Some people collect art. I collect cookbooks. From no more than a dozen between the two of us a decade ago, my husband and I now own in excess of a thousand volumes, including a substantial collection of Southeast Asian cookbooks.
Whence I had taken the foods and flavours I grew up with for granted in the past, my gastronomic jaunts have made me realise that the same aromas and tastes of my childhood dishes are deeply ingrained in other (particularly regional) cultures and traditions as well, prompting me to discover flavours both new and old.
While I was editing Inside the Southeast Asian Kitchen (2007), I tasted biko (a glutinous rice cake flavoured with coconut milk and brown sugar) for the first time. Like Proust’s petit madeleine, it reminded me of kheer or payasam (a sweet South Asian rice pudding) and sago gula melaka (a pudding made of sago pearls drenched in coconut cream and palm sugar), both treasured indulgences of my youth. I proceeded to bombard a friend with so many questions about Filipino cuisine that she actually sent me a copy of Kulinarya: A Guidebook to Philippine Cuisine (Fenix, 2008) to shut me up once and for all. My current fixation from the book is guinomis, a sweet, layered dessert drink of sago, agar agar cubes and pounded young rice grains topped with shaved ice, drenched in a pandan and molasses syrup and coconut cream.
Likewise, I am besotted with Andrea Nguyen’s recipe for nui xiao Maggi (garlicky noodles with Maggi seasoning and butter) in her Into the Vietnamese Kitchen (2006). The addition of Maggi seasoning transforms it into instant comfort food – and a perfect complement for slices of pork neck or salmon confit marinated in Asian herbs and spices at nouveaux Southeast Asian dinner parties.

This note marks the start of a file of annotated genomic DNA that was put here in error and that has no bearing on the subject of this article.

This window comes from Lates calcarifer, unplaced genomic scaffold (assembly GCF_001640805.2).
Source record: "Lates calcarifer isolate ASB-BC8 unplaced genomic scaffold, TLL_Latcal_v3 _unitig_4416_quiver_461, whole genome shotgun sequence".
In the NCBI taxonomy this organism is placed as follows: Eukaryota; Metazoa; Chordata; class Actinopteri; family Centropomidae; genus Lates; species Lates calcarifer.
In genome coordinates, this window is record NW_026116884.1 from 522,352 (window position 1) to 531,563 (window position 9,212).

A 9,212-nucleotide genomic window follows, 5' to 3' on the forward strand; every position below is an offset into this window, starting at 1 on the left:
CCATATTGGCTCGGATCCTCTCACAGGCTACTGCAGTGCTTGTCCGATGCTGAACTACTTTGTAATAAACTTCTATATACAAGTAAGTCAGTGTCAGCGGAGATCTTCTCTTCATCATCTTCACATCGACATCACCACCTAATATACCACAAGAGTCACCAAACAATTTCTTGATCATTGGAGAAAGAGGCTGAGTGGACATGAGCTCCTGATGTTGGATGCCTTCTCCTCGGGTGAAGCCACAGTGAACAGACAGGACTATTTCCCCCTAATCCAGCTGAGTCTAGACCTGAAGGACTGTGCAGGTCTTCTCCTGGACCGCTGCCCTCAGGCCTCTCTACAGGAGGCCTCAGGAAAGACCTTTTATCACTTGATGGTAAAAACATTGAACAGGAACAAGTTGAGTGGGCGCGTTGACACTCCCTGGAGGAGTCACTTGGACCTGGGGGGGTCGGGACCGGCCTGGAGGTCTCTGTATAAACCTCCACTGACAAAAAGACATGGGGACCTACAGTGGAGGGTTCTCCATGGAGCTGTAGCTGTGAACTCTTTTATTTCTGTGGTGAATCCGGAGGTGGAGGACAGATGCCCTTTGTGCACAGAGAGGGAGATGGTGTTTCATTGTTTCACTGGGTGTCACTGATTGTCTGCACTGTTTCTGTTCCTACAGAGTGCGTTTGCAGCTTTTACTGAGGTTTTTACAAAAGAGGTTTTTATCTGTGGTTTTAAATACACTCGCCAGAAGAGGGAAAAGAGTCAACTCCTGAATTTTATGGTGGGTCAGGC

Another much consulted encyclopaedic tome in our collection is Sri Owen’s Indonesian Food (2008). Using short rib cubes instead of the traditional stewing beef, her rendang daging (a beef stew cooked in coconut milk and spices) is transformed into a contemporary and ultra indulgent dish. We served it repeatedly at our dinner parties for months, pairing it with gudangan (mixed vegetables with coconut dressing) and aromatic nasi ulam (savoury rice with herbs).
Other classics we often pore through include Traditional Malaysian Cuisine (Samad/Hassim, 1983) and Sylvia Tan’s Singapore Heritage Food (2004). And after watching the dynamic Wendy Hutton in action at a cooking class two years ago, we rediscovered her Food of Love: Four Centuries of East-West Cuisine (2007), an outstanding collection of Eurasian recipes from across Asia. We particularly adore her recipe for roti john, which is simply a hunk of baguette coated with a mixture of minced beef and eggs and then fried. It is the perfect hors d’oeuvre pairing for a sparkling apéritif.
My current guilty pleasure is pastry chef Pichet Ong’s The Sweet Spot (Ong/Ko, 2007), a collection of Asian-inspired desserts. His aromatic coconut soufflés are irresistible, as are his chocolate puddings spiked with cardamom pods and star anise, crowned with caramelised Rice Krispies.
While it is unlikely that we will ever cook our way through all those books in this lifetime, I am convinced that these manuals and wonderful sources of inspiration will continue to offer precious glimpses into other places and other times for years and years to come.
Tan Su-Lyn makes up the other half of popular food blog chubbyhubby.net.
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